Sunday, November 20, 2011
“There is more respect to be won in the opinion of this world by a resolute and courageous liquidation of unsound positions than by the most stubborn pursuit of extravagant or unpromising objectives.”
--George F. Kennan; image from
Nazi Animation Propaganda
After the East Asia buzz, what's next? - Walaya Jariyadham, The Nation: "The US is back in Asia and here to stay, another analysis screamed. Optimists were jubilant about the new era of engagement and predicted that a new regional order was in the making with East Asia at the centre. Critics and cynics, meanwhile, dismissed the charm offensives as a kid glove that heralded the start of a containment policy towards China - a new chapter of US-China
The Israel Project has plans for Alhurra - Kim Andrew Elliott reporting on International Broadcasting
Sofia Conference and Exhibition on Radio Free Europe - Richard H. Cummings - Cold War Radios: "There was a conference in Sofia, Bulgaria on Friday, 11 November 2011, as part of the celebration of Radio Free Europe's first Bulgarian language news program broadcast from Munich, which took place on 17 October 1951. Some ex-RFE Bulgarian Service staffers gave short presentations about their experiences at RFE.
Additionally, an exhibition 'The Ether War'
VIDEO: US AMBASSADORIAL CULTURAL DIPLOMACY IN ACTION (also posted at Nov 18-19 Public Diplomacy Press and Blog Review): Vientiane: US Ambassador Stewart Raps at StreetWave05; via LB by email/DiploPundit
Another Stewart video, "Ambassador Stewart's Gotta Feeling," at. Image from. Note: Ambassador Stewart studied astronomy.
US band makes people dance - PakistanToday.com.pk: "This 5 members’ band has all the ingredients to entertain any person. It has the break dance like of the king of pop Michael Jackson, the rap music of Will Smith, the voice of great oldies Boney M and ABBA, and last but certainly not least the oratory skills of Thomas Jefferson. This is ... called a performing band with the title ‘FEW Collective’ that is a potpourri full of art and entertainment stuff. As a part of its cultural diplomacy programme, the US embassy brought the FEW Collective, a hip-hop troupe from Chicago to Islamabad, where they danced, rapped and recited poetry to a Westernised, educated elite audience of young Pakistanis. ... The ‘FEW Collective’ is on a 10-day tour of Pakistan that aims to use the worldwide popularity of American music to show that there’s more to the US than military interventions and unpopular foreign policy positions. And it seems to be working.
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LATW tours China with Top Secret: The Battle The Pentagon Papers - losangeles.broadwayworld.com: "L.A. Theatre Works has been invited to bring Geoffrey Cowan and Leroy Aarons' riveting historical drama, Top Secret: The Battle for The Pentagon Papers, to China for two weeks of performances, November 22 through December 4. ... In conjunction with scheduled performances in Shanghai, Guangzhou, and Beijing, L.A. Theatre Works, accompanied by author and former Voice of America Director Geoffrey Cowan, will offer workshops, and lead panel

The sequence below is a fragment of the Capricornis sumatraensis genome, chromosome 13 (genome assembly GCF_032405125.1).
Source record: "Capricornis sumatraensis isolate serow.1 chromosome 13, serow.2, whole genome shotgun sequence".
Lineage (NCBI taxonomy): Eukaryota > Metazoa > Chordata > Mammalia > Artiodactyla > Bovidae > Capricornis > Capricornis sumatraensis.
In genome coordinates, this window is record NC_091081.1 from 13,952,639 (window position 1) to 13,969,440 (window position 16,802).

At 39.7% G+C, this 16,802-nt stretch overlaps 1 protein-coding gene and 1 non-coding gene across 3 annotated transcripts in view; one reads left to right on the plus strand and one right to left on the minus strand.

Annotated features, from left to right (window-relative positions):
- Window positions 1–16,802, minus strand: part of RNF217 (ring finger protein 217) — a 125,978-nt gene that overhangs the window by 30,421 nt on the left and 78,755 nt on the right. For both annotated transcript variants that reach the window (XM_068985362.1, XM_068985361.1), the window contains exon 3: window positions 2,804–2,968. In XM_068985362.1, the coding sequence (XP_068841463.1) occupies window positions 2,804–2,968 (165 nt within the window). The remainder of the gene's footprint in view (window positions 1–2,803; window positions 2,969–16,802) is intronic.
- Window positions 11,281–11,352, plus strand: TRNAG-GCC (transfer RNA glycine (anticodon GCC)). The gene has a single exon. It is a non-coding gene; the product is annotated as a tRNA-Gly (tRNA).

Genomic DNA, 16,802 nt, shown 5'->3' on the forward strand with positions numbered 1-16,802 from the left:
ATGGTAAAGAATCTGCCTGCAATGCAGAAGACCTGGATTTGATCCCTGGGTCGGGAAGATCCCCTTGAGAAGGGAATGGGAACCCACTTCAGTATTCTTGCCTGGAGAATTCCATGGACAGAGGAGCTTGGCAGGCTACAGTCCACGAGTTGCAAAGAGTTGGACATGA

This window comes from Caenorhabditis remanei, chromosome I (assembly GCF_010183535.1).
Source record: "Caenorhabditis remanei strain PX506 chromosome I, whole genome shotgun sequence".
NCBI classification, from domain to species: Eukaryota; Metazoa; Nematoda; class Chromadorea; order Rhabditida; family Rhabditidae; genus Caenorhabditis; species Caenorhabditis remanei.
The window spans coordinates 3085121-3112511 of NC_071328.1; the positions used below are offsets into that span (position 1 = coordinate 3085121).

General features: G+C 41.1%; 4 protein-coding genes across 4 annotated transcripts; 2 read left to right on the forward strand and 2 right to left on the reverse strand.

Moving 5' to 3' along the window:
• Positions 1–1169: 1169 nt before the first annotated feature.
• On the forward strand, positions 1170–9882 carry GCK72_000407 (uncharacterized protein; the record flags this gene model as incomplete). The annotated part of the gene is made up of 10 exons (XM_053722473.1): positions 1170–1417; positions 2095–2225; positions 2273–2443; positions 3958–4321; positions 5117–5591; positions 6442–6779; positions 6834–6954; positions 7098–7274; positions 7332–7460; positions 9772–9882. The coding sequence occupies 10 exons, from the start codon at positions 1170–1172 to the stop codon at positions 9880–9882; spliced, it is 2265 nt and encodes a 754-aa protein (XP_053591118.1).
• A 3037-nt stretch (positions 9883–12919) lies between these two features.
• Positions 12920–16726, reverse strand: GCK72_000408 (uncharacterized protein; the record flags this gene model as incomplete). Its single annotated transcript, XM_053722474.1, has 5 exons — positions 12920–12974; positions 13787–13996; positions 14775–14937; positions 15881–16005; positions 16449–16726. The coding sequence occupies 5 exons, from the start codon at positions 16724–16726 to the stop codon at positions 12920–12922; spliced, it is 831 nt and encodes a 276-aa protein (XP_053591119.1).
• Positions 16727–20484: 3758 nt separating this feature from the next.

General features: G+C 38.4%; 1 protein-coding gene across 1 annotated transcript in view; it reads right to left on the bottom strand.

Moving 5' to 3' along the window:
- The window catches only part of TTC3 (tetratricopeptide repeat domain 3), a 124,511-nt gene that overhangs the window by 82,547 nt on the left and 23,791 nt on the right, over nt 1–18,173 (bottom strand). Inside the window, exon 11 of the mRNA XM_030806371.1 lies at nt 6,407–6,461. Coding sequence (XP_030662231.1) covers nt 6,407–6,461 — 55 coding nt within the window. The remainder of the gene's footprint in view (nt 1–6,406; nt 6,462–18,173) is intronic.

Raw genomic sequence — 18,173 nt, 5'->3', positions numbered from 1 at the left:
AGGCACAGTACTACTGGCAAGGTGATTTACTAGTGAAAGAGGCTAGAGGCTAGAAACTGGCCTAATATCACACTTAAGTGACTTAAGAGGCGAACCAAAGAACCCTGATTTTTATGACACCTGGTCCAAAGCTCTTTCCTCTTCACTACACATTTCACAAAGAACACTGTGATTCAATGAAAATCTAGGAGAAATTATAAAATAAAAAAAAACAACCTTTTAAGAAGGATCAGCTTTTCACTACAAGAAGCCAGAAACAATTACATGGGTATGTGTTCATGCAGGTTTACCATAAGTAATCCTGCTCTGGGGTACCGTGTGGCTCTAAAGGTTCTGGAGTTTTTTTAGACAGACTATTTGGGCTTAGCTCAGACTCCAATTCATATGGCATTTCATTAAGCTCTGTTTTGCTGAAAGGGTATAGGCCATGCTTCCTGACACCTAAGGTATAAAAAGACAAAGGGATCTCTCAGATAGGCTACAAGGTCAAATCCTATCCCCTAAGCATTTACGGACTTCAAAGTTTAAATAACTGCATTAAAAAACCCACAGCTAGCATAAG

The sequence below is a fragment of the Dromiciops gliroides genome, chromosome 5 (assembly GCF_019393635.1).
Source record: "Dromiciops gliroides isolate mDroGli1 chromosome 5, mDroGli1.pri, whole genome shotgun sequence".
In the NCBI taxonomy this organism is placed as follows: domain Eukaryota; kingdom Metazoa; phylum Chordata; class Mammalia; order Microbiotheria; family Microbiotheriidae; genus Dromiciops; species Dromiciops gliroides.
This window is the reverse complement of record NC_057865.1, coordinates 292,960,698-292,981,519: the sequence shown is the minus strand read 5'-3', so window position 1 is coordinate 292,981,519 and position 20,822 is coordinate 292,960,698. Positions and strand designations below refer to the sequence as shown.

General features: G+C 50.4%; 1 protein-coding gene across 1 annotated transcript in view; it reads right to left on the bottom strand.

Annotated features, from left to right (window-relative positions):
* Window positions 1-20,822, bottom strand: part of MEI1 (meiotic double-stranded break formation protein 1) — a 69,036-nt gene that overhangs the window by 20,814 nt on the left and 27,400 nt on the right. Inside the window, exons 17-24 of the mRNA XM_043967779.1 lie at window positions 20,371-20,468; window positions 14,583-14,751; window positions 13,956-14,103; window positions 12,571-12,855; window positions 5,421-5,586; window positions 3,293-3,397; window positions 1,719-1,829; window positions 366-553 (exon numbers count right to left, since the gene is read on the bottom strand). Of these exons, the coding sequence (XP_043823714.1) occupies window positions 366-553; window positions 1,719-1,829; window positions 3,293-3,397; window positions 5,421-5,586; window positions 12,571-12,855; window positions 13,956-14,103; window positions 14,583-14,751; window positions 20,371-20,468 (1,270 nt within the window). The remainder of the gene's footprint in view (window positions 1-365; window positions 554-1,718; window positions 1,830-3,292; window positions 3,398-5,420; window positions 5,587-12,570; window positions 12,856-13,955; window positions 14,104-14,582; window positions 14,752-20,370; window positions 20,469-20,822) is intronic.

Artists of 'Water Is Rising' sing and dance against climate change - Laura Bleiberg, The Boston Globe [subscription]. According to Google, mention of artists going abroad to carry out cultural diplomacy.
see. Image from Water is Rising homepage
CFDA/Vogue Fashion Fund Awards Honor the Next Big Designers - Robin Givhan, Daily Beast: "To help prepare ... fledgling designers for the global market, Vogue editor Anna Wintour announced a new initiative called the China Design Program.
K-pop: Soft Power for the Global Cool - Linda Constant, Huffington Post: "From the unapologetic fanaticism that is often connected with hallyu (the recent spread of Korean culture around the globe), it is almost as if the K-pop factor just fell onto the South Korean government's lap, eagerly waiting to be used as an instrument for expanding soft power and cultural engagement with the world. For a small country with humble beginnings, South Korea is now under the global spotlight in myriad ways.
Looking East: Anime's impact on personality and the world - Takamasa Sakurai, The Daily Yomiuri: "Almost four years have passed since I began cultural diplomacy through anime. Since then, I have visited 81 cities in 20 countries, giving lectures at universities and appearing as a guest at Japanese pop events. I have noticed the government's policy toward such overseas events seems to have changed slowly but steadily. Except several notables like Japan Expo in Paris and Anime Festival in New York, the environment surrounding international events as a whole remains the same, i.e. few Japanese are spotted at events boasting tens of thousands of visitors. But, Japanese embassies and consulates overseas have begun setting up booths to actively promote Japan. It is obvious they participate in the events on a tight budget. But the fact the government gets involved in subcultural events with booths will always be seen rather positively by both organizers and participants, as the effort will help build a sense of familiarity with Japan. It's not good enough to simply throw money around. Music or anime
Japan art group tours Pacific - Fiji Times, fijitimes.com: "The Japanese Embassy and the Japan Foundation are organising a two-night cultural presentation in Suva by the Ryuku-Okinawa traditional performing arts tour of the South Pacific. The group will perform at the Suva Civic Auditorium on November 18 and 19. Okinawa is a group of small islands at the southern-west end of the Japanese archipelago. They used to be an independent kingdom called the Ryukyu a long time ago. A statement said the cultural value of Ryukyu's performing arts was used as 'cultural diplomacy' by the Ryukyu Kingdom. It said the spirit of the arts cultivated then is still very much alive today in Okinawa's traditional performing arts."